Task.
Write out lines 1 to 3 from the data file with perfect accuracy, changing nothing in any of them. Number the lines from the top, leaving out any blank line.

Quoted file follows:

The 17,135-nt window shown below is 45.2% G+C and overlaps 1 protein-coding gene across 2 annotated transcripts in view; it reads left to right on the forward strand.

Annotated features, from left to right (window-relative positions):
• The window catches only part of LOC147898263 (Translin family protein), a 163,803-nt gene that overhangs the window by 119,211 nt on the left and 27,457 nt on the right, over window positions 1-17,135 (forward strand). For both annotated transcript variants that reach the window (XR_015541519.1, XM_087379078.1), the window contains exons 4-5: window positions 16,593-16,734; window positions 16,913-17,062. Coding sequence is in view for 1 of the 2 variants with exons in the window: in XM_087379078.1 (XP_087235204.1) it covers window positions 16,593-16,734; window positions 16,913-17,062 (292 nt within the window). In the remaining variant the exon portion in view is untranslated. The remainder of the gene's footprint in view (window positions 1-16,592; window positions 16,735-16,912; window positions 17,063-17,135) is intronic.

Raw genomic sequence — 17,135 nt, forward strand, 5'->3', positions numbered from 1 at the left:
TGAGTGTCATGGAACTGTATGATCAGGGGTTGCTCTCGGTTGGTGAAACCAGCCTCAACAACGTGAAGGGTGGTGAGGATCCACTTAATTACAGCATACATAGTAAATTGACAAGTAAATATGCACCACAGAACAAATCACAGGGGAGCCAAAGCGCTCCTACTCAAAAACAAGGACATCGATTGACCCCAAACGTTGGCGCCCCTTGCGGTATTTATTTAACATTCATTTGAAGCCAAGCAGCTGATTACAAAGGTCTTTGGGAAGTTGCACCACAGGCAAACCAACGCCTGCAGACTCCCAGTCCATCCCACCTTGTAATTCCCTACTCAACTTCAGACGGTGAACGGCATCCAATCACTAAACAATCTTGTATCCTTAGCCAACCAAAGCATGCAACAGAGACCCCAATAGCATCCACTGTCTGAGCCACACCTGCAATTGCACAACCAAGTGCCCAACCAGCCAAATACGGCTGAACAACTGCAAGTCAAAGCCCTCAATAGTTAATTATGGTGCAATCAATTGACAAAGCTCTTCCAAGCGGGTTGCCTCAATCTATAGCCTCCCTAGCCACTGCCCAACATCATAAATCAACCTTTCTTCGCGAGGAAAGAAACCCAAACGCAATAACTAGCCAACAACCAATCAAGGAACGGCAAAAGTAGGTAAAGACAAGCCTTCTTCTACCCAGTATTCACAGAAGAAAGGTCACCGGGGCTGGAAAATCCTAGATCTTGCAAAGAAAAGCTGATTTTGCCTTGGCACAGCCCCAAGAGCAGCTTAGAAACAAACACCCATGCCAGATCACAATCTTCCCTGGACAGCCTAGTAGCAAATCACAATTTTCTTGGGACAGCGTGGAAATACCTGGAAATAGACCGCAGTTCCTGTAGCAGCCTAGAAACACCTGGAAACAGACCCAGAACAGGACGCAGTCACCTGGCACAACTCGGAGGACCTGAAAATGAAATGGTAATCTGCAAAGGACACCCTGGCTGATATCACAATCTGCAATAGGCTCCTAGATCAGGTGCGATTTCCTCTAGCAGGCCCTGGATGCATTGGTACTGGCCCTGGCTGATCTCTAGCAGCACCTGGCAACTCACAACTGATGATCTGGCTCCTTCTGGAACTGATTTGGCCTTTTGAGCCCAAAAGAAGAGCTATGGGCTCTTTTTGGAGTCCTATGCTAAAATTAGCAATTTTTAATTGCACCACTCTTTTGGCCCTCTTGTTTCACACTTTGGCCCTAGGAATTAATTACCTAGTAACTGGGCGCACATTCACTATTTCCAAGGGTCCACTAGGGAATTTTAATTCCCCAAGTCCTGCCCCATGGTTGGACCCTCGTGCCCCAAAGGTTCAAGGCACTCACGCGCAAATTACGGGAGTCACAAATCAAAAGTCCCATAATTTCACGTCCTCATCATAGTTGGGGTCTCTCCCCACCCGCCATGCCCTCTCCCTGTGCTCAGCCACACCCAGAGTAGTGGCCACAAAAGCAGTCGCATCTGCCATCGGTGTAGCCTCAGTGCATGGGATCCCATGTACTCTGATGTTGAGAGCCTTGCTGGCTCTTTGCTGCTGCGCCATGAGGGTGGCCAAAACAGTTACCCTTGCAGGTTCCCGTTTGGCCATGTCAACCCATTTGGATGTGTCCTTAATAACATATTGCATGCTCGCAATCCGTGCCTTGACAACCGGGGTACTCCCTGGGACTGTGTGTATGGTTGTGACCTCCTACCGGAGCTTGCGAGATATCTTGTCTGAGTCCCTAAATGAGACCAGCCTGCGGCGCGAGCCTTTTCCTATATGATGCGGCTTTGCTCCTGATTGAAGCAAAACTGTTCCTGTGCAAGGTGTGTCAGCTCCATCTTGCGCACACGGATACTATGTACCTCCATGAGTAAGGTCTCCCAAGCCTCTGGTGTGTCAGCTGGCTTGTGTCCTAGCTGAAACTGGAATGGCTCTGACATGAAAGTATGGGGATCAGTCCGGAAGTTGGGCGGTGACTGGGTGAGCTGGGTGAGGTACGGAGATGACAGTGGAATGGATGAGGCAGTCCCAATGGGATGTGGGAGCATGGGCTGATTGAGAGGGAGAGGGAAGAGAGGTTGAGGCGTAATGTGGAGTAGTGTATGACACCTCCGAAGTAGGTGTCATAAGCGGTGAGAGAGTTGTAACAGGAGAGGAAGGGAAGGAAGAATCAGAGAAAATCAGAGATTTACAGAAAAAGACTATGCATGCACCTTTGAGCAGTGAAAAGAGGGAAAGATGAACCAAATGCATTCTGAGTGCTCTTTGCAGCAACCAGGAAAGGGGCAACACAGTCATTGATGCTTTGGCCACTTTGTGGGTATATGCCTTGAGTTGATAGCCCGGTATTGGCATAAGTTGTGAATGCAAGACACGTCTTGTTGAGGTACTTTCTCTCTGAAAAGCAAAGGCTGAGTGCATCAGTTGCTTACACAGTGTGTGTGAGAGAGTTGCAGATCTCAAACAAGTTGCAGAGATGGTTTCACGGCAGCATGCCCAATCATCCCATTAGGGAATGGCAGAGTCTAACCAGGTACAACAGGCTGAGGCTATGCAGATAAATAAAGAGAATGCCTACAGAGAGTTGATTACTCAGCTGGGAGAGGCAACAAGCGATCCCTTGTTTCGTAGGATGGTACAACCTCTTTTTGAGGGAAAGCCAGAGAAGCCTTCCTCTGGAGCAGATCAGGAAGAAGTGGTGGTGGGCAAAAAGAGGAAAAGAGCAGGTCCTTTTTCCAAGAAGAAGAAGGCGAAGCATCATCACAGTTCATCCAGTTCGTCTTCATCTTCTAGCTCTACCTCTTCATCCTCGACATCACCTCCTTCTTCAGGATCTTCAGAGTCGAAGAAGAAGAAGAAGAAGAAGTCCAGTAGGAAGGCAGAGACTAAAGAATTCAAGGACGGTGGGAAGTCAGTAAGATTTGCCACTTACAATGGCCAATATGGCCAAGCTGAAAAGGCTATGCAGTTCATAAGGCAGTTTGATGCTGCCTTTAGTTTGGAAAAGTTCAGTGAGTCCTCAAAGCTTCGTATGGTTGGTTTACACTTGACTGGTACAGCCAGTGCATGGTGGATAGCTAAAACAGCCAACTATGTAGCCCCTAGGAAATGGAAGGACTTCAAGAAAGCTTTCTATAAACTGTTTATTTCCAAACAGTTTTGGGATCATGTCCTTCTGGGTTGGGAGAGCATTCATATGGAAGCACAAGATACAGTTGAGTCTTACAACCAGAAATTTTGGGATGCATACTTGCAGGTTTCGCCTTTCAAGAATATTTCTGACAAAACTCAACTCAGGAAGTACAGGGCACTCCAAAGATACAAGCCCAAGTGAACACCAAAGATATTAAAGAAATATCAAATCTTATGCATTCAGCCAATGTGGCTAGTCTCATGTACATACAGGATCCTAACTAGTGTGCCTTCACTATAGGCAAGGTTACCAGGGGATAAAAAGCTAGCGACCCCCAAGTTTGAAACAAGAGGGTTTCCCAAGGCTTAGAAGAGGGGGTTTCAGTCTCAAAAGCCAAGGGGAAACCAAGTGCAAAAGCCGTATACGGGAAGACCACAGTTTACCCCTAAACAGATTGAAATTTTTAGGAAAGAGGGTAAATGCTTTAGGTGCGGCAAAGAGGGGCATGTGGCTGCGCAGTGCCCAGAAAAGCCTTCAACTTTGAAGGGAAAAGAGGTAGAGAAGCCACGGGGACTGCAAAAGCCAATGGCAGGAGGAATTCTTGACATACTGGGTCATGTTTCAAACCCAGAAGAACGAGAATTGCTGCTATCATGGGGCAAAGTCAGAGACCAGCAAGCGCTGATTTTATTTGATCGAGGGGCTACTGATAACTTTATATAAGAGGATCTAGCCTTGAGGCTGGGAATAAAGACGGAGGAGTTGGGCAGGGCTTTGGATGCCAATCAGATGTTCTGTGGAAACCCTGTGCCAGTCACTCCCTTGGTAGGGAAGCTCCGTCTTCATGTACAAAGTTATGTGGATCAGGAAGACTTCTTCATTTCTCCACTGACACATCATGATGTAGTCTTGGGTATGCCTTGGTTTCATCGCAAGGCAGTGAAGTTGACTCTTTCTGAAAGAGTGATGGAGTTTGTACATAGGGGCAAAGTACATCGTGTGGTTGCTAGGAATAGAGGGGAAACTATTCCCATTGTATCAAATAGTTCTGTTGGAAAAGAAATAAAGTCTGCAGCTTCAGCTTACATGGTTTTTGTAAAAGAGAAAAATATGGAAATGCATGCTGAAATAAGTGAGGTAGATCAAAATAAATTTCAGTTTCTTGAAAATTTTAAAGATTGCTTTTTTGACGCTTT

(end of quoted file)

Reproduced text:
The 17,135-nt window shown below is 45.2% G+C and overlaps 1 protein-coding gene across 2 annotated transcripts in view; it reads left to right on the forward strand.

Annotated features, from left to right (window-relative positions):
• The window catches only part of LOC147898263 (Translin family protein), a 163,803-nt gene that overhangs the window by 119,211 nt on the left and 27,457 nt on the right, over window positions 1-17,135 (forward strand). For both annotated transcript variants that reach the window (XR_015541519.1, XM_087379078.1), the window contains exons 4-5: window positions 16,593-16,734; window positions 16,913-17,062. Coding sequence is in view for 1 of the 2 variants with exons in the window: in XM_087379078.1 (XP_087235204.1) it covers window positions 16,593-16,734; window positions 16,913-17,062 (292 nt within the window). In the remaining variant the exon portion in view is untranslated. The remainder of the gene's footprint in view (window positions 1-16,592; window positions 16,735-16,912; window positions 17,063-17,135) is intronic.